Append "Here Document" to Protected File: Sudo?

I’ve automounted my NAS by setting up a mount point and editing my fstab by hand. No problem. But, I’m trying to automate that process for later. On the way to doing that, I tried using a Here Document from the console with the following:

sudo cat <<EOT >>/etc/fstab
#
#mount NAS as CIFS
//192.168.1.2/home /mnt/NAS cifs defaults,_netdev,iocharset=utf8,credentials=/home/dave/secret.txt,uid=1000,gid=1000 0 2
EOT

That should take the text between the EOT markers and append it (">>" for append, “>” for overwrite) to the file /etc/fstab. If I try it, I get:

bash: /etc/fstab: Permission denied

If I try it to a non-protected file, it works. I assume I’m trying to get elevated permission (i.e., sudo) wrong in that command. Anyone have any ideas?

The sudo runs the cat with elevated permissons; the << and >> are applied by the shell (before the command is even run) and are not affected by sudo. You will need to run a single command with sudo, e.g., sed or similar.

Alternatively, you could write a (auto)mount systemd unit, which would then involve dropping the unit file in the correct place, and not worry about modifying an existing file. You don’t even need to write it entirely; as you’ve already created a mount manually, you can start with the unit file that systemd auto-generated from /etc/fstab.

Thanks. I’ll take a look at those options.

You are making it a lot more complex than needed when appending a single line to /etc/fstab.
sudo gedit /etc/fstab then enter the line then save and exit. (use your favorite text editor instead of gedit if desired – I use vim).
You do not have to hassle with what happens in the shell and what happens with sudo interactions. The shell opens the editor, the editor handles the rest.

Well, I agree I’m making it more complex. But, I thought it would be neat to see if I could set up a script to return my system to the way I want it after a clean install. Just trying to learn new things.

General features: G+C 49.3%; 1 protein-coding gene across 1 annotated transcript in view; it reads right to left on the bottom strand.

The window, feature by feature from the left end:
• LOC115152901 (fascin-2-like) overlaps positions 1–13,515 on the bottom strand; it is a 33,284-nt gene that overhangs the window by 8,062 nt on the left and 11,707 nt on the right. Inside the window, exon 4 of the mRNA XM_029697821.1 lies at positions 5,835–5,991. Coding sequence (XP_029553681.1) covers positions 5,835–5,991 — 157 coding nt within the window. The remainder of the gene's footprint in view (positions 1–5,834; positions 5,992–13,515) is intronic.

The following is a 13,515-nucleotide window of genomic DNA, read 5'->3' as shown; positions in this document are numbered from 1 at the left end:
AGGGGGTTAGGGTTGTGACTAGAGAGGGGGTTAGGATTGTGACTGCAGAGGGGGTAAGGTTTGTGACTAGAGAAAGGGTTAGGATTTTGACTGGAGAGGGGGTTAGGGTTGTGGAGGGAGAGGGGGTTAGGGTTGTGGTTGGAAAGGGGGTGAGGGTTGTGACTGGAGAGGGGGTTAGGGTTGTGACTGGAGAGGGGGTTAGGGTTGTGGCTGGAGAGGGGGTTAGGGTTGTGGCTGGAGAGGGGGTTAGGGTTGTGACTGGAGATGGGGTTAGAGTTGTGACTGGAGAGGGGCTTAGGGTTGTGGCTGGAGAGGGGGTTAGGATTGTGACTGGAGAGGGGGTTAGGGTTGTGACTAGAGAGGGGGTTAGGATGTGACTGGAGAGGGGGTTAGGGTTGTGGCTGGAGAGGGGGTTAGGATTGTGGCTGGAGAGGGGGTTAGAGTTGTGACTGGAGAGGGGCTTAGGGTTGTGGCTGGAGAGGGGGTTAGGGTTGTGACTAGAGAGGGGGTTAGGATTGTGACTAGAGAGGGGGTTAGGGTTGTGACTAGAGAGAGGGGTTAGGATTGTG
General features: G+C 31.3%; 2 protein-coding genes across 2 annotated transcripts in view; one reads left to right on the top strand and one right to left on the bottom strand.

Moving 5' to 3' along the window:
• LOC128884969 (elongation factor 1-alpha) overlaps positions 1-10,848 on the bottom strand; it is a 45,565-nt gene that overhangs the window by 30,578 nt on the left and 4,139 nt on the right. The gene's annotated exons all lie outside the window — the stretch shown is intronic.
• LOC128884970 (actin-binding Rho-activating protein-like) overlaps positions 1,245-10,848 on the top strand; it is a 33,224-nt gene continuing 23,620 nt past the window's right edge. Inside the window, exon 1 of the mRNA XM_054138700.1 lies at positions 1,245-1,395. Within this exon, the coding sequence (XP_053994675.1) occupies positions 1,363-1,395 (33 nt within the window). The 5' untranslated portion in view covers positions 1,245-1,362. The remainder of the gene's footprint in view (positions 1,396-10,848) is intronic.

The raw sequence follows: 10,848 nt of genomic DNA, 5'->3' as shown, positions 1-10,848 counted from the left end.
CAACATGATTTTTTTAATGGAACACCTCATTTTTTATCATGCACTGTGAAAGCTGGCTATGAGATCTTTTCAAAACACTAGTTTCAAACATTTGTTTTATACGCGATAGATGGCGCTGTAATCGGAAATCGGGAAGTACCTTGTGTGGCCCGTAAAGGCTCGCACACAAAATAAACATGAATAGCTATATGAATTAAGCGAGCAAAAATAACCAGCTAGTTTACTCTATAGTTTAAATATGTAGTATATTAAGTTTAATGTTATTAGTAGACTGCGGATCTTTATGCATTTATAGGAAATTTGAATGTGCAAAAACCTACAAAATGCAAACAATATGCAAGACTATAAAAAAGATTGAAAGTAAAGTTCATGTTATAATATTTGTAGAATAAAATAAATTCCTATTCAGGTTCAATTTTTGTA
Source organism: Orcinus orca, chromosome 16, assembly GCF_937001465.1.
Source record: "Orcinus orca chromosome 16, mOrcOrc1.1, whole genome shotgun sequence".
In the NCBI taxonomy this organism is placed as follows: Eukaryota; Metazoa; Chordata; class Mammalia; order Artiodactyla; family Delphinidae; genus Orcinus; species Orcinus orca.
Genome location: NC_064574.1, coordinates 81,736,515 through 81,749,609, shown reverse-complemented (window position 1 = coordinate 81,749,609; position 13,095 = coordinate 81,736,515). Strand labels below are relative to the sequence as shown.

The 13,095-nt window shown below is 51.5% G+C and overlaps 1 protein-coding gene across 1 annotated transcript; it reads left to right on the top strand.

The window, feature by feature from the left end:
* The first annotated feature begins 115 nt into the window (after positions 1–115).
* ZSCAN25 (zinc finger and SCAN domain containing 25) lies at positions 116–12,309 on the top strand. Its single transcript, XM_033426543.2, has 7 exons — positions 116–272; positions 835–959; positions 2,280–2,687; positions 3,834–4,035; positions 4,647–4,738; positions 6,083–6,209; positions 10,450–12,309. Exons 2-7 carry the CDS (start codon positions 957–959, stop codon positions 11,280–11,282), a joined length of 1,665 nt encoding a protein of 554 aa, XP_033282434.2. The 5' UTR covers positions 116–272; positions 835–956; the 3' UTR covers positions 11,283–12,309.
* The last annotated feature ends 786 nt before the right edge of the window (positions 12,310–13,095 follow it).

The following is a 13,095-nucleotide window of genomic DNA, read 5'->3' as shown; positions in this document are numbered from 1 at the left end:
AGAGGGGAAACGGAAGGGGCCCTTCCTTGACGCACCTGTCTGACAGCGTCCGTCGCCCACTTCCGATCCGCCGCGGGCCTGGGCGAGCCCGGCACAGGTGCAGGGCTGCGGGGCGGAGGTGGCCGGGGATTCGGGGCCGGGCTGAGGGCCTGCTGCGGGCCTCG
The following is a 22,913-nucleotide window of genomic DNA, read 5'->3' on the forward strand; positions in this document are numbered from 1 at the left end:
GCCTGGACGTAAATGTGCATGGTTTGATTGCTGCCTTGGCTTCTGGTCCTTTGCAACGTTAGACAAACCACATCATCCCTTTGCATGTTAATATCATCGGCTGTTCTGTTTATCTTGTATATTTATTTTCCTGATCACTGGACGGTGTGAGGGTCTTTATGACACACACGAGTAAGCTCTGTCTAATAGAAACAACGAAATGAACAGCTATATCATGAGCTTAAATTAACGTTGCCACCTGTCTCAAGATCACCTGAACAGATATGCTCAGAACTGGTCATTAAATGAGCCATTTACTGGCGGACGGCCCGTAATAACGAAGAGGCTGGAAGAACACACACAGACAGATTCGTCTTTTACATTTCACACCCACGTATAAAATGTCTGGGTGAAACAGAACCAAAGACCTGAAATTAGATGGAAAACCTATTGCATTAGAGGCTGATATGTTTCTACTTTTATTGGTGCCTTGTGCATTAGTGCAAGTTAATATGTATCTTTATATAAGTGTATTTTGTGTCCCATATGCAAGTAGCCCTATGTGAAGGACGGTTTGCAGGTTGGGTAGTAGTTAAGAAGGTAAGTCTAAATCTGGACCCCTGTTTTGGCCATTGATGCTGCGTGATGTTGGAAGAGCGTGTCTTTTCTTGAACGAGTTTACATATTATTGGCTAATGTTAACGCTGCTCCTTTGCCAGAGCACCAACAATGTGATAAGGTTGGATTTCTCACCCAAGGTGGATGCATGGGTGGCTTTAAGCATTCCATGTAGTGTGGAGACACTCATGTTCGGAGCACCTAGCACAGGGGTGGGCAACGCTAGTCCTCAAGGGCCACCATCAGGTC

It’s best not to run graphical programs as root. For gedit, you can tell it to ask for permissions without running the whole program as root by opening an admin:// path, e.g., gedit admin:///etc/fstab

The tee command is typically used for this. The -a option will cause tee to append.

cat <<'EOT' | sudo tee -a /etc/fstab
#
#mount NAS as CIFS
//192.168.1.2/home /mnt/NAS cifs defaults,_netdev,iocharset=utf8,credentials=/home/dave/secret.txt,uid=1000,gid=1000 0 2
EOT

Again, you’re doing things the hard way.

sudo mount -a is all you need to get everything in /etc/fstab mounted.

That tee option looks cool. Now that I know it exists, that should make things neater. Thanks.

EDIT: Based on your comment, I found an article about tee that even has an example with writing to a protected file:

Thanks again.

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BTW: I had the same problem with setting up a file to let CoreCtrl start automatically. I used the same construct as I was using in my OP (suitably modified, of course). And, of course, it didn’t work. I changed it to use your method and it worked fine.

cat <<'EOT' | sudo tee /etc/polkit-1/rules.d/90-corectrl.rules
polkit.addRule(function(action, subject) {
    if ((action.id == "org.corectrl.helper.init" ||
         action.id == "org.corectrl.helperkiller.init") &&
        subject.local == true &&
        subject.active == true &&
        subject.isInGroup("dave")) {
            return polkit.Result.YES;
    }
});
EOT
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If you have several of these things to set up, you may want to look at Ansible for reproducible system configuration.